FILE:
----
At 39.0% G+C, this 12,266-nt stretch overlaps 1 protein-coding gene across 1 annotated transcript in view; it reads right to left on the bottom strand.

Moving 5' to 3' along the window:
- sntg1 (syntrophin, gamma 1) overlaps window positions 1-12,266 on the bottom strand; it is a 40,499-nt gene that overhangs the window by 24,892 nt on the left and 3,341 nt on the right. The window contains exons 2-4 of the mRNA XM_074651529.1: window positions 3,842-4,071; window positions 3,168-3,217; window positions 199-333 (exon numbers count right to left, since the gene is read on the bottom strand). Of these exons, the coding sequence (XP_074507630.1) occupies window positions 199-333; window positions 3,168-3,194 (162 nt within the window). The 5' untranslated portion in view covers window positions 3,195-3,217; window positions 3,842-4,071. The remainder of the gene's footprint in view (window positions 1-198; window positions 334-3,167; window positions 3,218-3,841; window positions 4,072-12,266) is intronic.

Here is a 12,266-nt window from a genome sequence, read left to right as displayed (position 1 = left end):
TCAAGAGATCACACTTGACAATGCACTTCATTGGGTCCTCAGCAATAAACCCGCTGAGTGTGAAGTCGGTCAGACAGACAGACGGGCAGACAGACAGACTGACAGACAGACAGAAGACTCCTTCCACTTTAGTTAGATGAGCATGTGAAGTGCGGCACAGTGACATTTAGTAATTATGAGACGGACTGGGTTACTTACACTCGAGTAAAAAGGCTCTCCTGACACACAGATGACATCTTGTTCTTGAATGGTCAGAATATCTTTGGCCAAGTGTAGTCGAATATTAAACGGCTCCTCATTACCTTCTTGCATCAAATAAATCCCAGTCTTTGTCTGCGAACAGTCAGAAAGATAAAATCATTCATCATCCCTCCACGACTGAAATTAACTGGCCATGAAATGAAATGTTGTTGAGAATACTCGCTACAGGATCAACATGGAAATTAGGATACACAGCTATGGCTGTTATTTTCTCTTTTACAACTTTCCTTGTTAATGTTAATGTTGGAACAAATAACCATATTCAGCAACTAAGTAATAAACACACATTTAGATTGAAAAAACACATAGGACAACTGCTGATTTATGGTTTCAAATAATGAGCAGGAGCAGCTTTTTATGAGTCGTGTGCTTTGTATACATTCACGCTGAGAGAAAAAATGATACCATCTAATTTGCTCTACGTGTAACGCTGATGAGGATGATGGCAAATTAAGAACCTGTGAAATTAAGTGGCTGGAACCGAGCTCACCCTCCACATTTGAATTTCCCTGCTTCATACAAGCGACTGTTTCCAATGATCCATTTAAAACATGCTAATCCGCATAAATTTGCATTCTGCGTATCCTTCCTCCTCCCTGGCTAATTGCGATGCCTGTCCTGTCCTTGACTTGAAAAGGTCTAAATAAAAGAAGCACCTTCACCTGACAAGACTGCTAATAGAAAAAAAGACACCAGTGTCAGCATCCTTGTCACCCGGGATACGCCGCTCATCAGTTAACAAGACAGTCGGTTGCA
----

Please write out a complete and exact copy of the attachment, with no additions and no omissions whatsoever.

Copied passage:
At 39.0% G+C, this 12,266-nt stretch overlaps 1 protein-coding gene across 1 annotated transcript in view; it reads right to left on the bottom strand.

Moving 5' to 3' along the window:
- sntg1 (syntrophin, gamma 1) overlaps window positions 1-12,266 on the bottom strand; it is a 40,499-nt gene that overhangs the window by 24,892 nt on the left and 3,341 nt on the right. The window contains exons 2-4 of the mRNA XM_074651529.1: window positions 3,842-4,071; window positions 3,168-3,217; window positions 199-333 (exon numbers count right to left, since the gene is read on the bottom strand). Of these exons, the coding sequence (XP_074507630.1) occupies window positions 199-333; window positions 3,168-3,194 (162 nt within the window). The 5' untranslated portion in view covers window positions 3,195-3,217; window positions 3,842-4,071. The remainder of the gene's footprint in view (window positions 1-198; window positions 334-3,167; window positions 3,218-3,841; window positions 4,072-12,266) is intronic.

Here is a 12,266-nt window from a genome sequence, read left to right as displayed (position 1 = left end):
TCAAGAGATCACACTTGACAATGCACTTCATTGGGTCCTCAGCAATAAACCCGCTGAGTGTGAAGTCGGTCAGACAGACAGACGGGCAGACAGACAGACTGACAGACAGACAGAAGACTCCTTCCACTTTAGTTAGATGAGCATGTGAAGTGCGGCACAGTGACATTTAGTAATTATGAGACGGACTGGGTTACTTACACTCGAGTAAAAAGGCTCTCCTGACACACAGATGACATCTTGTTCTTGAATGGTCAGAATATCTTTGGCCAAGTGTAGTCGAATATTAAACGGCTCCTCATTACCTTCTTGCATCAAATAAATCCCAGTCTTTGTCTGCGAACAGTCAGAAAGATAAAATCATTCATCATCCCTCCACGACTGAAATTAACTGGCCATGAAATGAAATGTTGTTGAGAATACTCGCTACAGGATCAACATGGAAATTAGGATACACAGCTATGGCTGTTATTTTCTCTTTTACAACTTTCCTTGTTAATGTTAATGTTGGAACAAATAACCATATTCAGCAACTAAGTAATAAACACACATTTAGATTGAAAAAACACATAGGACAACTGCTGATTTATGGTTTCAAATAATGAGCAGGAGCAGCTTTTTATGAGTCGTGTGCTTTGTATACATTCACGCTGAGAGAAAAAATGATACCATCTAATTTGCTCTACGTGTAACGCTGATGAGGATGATGGCAAATTAAGAACCTGTGAAATTAAGTGGCTGGAACCGAGCTCACCCTCCACATTTGAATTTCCCTGCTTCATACAAGCGACTGTTTCCAATGATCCATTTAAAACATGCTAATCCGCATAAATTTGCATTCTGCGTATCCTTCCTCCTCCCTGGCTAATTGCGATGCCTGTCCTGTCCTTGACTTGAAAAGGTCTAAATAAAAGAAGCACCTTCACCTGACAAGACTGCTAATAGAAAAAAAGACACCAGTGTCAGCATCCTTGTCACCCGGGATACGCCGCTCATCAGTTAACAAGACAGTCGGTTGCA